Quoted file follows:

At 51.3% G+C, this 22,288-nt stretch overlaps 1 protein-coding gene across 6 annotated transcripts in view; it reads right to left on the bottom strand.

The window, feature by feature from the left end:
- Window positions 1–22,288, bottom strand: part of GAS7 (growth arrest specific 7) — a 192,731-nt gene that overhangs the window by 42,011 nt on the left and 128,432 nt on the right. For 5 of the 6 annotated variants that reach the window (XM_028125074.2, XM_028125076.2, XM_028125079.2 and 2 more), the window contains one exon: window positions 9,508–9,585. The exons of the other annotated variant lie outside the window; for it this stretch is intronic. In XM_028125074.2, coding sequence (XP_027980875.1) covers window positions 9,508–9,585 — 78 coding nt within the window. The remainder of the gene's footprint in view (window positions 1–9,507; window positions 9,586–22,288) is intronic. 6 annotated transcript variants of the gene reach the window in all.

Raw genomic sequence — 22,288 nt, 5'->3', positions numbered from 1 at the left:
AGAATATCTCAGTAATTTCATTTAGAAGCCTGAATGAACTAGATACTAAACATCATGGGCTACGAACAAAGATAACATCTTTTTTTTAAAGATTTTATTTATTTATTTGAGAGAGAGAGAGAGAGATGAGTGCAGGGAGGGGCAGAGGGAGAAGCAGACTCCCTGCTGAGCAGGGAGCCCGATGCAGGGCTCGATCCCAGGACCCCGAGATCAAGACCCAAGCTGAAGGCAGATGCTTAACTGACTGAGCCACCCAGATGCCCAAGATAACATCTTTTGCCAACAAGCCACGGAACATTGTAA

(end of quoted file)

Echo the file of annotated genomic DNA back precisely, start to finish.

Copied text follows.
At 51.3% G+C, this 22,288-nt stretch overlaps 1 protein-coding gene across 6 annotated transcripts in view; it reads right to left on the bottom strand.

The window, feature by feature from the left end:
- Window positions 1–22,288, bottom strand: part of GAS7 (growth arrest specific 7) — a 192,731-nt gene that overhangs the window by 42,011 nt on the left and 128,432 nt on the right. For 5 of the 6 annotated variants that reach the window (XM_028125074.2, XM_028125076.2, XM_028125079.2 and 2 more), the window contains one exon: window positions 9,508–9,585. The exons of the other annotated variant lie outside the window; for it this stretch is intronic. In XM_028125074.2, coding sequence (XP_027980875.1) covers window positions 9,508–9,585 — 78 coding nt within the window. The remainder of the gene's footprint in view (window positions 1–9,507; window positions 9,586–22,288) is intronic. 6 annotated transcript variants of the gene reach the window in all.

Raw genomic sequence — 22,288 nt, 5'->3', positions numbered from 1 at the left:
AGAATATCTCAGTAATTTCATTTAGAAGCCTGAATGAACTAGATACTAAACATCATGGGCTACGAACAAAGATAACATCTTTTTTTTAAAGATTTTATTTATTTATTTGAGAGAGAGAGAGAGAGATGAGTGCAGGGAGGGGCAGAGGGAGAAGCAGACTCCCTGCTGAGCAGGGAGCCCGATGCAGGGCTCGATCCCAGGACCCCGAGATCAAGACCCAAGCTGAAGGCAGATGCTTAACTGACTGAGCCACCCAGATGCCCAAGATAACATCTTTTGCCAACAAGCCACGGAACATTGTAA